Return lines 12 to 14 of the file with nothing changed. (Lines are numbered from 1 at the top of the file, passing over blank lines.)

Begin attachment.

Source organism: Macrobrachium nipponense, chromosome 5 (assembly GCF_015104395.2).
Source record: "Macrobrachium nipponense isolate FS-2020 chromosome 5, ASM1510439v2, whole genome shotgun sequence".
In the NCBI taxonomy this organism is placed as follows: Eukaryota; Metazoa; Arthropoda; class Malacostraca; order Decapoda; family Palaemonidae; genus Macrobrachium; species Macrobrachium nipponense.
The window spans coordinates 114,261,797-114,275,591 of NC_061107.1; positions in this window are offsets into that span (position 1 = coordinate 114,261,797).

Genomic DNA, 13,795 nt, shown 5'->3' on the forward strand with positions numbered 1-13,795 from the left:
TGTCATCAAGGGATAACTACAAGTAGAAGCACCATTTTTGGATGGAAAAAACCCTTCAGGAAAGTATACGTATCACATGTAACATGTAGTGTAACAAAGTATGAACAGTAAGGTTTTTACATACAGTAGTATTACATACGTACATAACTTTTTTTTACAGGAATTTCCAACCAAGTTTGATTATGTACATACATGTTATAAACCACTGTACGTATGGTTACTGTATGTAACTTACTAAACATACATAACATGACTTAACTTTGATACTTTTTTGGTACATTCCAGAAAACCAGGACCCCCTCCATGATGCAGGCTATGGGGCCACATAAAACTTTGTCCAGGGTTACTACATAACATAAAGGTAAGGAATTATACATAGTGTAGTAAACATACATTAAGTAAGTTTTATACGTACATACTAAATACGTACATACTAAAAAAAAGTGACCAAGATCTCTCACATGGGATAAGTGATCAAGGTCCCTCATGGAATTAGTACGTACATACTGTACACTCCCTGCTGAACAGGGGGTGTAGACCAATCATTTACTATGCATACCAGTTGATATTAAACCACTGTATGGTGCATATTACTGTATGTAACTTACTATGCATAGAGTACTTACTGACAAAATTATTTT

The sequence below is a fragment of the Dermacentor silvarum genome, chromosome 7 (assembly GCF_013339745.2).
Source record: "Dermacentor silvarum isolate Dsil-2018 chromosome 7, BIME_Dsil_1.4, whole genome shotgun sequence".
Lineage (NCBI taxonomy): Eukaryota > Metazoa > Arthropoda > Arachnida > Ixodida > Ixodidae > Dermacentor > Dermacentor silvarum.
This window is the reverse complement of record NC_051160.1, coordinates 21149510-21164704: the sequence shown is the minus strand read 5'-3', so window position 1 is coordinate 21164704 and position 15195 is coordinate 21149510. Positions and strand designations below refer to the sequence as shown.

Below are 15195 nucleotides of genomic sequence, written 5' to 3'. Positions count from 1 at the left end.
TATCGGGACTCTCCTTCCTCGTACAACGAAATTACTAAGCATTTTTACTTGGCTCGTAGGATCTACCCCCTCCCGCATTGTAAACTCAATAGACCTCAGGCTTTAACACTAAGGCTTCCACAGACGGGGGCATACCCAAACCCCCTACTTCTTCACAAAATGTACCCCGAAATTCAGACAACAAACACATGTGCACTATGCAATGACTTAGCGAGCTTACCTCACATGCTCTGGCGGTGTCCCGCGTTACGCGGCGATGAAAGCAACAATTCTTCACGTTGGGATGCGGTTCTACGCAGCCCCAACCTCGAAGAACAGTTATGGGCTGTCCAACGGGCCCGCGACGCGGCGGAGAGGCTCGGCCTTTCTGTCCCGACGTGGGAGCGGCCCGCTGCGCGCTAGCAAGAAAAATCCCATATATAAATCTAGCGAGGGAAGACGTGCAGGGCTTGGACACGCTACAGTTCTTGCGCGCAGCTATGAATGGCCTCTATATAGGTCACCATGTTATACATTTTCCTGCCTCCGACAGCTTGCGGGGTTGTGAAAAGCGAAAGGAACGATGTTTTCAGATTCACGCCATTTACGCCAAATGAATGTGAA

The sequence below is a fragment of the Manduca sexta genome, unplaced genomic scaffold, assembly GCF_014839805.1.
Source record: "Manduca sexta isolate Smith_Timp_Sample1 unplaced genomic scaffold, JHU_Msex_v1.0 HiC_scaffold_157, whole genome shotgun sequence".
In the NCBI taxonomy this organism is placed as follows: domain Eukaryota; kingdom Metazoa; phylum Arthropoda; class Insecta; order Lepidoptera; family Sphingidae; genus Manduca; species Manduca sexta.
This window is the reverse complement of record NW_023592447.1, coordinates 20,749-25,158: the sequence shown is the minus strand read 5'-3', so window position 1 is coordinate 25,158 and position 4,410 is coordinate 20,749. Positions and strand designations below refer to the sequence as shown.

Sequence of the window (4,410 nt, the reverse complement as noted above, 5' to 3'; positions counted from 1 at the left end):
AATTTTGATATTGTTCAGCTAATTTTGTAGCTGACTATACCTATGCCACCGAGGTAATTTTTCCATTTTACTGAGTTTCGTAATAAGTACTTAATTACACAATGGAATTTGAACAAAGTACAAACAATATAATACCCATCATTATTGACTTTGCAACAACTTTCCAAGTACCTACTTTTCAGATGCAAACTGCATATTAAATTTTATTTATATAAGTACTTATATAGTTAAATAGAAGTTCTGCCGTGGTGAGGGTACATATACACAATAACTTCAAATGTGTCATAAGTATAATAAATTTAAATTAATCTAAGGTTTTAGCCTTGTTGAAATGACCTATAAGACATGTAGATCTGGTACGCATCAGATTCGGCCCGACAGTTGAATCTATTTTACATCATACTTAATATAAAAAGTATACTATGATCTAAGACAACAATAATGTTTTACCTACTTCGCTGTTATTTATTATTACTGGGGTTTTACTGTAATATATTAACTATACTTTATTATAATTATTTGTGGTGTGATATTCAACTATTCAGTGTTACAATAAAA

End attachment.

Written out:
TATCGGGACTCTCCTTCCTCGTACAACGAAATTACTAAGCATTTTTACTTGGCTCGTAGGATCTACCCCCTCCCGCATTGTAAACTCAATAGACCTCAGGCTTTAACACTAAGGCTTCCACAGACGGGGGCATACCCAAACCCCCTACTTCTTCACAAAATGTACCCCGAAATTCAGACAACAAACACATGTGCACTATGCAATGACTTAGCGAGCTTACCTCACATGCTCTGGCGGTGTCCCGCGTTACGCGGCGATGAAAGCAACAATTCTTCACGTTGGGATGCGGTTCTACGCAGCCCCAACCTCGAAGAACAGTTATGGGCTGTCCAACGGGCCCGCGACGCGGCGGAGAGGCTCGGCCTTTCTGTCCCGACGTGGGAGCGGCCCGCTGCGCGCTAGCAAGAAAAATCCCATATATAAATCTAGCGAGGGAAGACGTGCAGGGCTTGGACACGCTACAGTTCTTGCGCGCAGCTATGAATGGCCTCTATATAGGTCACCATGTTATACATTTTCCTGCCTCCGACAGCTTGCGGGGTTGTGAAAAGCGAAAGGAACGATGTTTTCAGATTCACGCCATTTACGCCAAATGAATGTGAA

The sequence below is a fragment of the Manduca sexta genome, unplaced genomic scaffold, assembly GCF_014839805.1.
Source record: "Manduca sexta isolate Smith_Timp_Sample1 unplaced genomic scaffold, JHU_Msex_v1.0 HiC_scaffold_157, whole genome shotgun sequence".